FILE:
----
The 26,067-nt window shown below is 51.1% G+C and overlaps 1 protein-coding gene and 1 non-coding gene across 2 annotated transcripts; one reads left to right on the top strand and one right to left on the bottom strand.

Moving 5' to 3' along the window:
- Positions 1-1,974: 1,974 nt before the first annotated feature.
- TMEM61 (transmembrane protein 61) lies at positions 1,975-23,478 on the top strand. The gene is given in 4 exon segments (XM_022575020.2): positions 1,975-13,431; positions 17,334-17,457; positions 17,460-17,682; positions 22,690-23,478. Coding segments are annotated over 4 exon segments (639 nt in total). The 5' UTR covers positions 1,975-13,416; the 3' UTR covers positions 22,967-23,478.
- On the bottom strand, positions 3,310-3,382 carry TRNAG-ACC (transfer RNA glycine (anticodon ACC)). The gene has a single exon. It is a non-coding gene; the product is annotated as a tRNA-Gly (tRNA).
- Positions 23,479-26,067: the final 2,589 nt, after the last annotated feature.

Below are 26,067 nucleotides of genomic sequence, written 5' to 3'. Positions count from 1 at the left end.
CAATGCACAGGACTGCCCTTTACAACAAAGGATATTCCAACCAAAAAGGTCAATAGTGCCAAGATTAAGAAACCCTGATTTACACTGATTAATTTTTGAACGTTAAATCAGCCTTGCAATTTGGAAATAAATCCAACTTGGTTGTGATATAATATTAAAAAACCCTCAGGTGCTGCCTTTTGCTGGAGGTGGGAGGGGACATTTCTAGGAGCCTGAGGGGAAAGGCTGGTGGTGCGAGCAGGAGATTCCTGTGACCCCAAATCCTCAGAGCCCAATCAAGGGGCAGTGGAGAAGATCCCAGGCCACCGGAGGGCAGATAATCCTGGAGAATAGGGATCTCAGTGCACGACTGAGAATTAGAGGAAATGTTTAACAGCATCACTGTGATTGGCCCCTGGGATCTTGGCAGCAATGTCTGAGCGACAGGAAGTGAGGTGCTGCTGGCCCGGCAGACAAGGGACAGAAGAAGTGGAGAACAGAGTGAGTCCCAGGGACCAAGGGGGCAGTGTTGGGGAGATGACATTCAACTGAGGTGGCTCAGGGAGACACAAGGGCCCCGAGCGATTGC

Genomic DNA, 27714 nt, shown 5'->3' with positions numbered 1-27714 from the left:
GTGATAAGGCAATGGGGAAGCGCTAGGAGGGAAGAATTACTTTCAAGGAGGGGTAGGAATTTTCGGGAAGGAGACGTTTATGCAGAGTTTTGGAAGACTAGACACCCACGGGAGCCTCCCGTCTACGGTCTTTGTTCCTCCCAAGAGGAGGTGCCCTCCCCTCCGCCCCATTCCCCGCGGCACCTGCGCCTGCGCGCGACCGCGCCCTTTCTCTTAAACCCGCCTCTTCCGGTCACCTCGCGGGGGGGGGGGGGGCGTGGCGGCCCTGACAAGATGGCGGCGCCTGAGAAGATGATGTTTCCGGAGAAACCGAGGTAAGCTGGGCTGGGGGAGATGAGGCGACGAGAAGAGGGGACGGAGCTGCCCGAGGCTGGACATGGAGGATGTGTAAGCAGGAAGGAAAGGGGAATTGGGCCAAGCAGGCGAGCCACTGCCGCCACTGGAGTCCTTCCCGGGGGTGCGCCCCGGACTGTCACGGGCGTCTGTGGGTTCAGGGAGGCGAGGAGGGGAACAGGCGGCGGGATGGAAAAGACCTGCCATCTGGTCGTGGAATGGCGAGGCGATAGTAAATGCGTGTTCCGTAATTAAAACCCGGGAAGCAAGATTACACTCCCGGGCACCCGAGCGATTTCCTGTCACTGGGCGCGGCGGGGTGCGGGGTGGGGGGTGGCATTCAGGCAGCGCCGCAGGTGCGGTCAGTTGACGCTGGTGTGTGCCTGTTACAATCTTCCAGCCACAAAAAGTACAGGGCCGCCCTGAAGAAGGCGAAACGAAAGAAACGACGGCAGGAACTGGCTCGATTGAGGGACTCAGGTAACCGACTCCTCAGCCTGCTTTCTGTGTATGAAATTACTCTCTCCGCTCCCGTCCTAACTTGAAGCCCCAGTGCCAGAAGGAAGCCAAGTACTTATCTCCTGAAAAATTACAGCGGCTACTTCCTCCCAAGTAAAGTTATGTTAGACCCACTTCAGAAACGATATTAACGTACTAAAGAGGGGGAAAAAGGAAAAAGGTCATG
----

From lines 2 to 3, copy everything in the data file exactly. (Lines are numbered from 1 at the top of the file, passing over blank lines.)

Moving 5' to 3' along the window:
- Positions 1-1,974: 1,974 nt before the first annotated feature.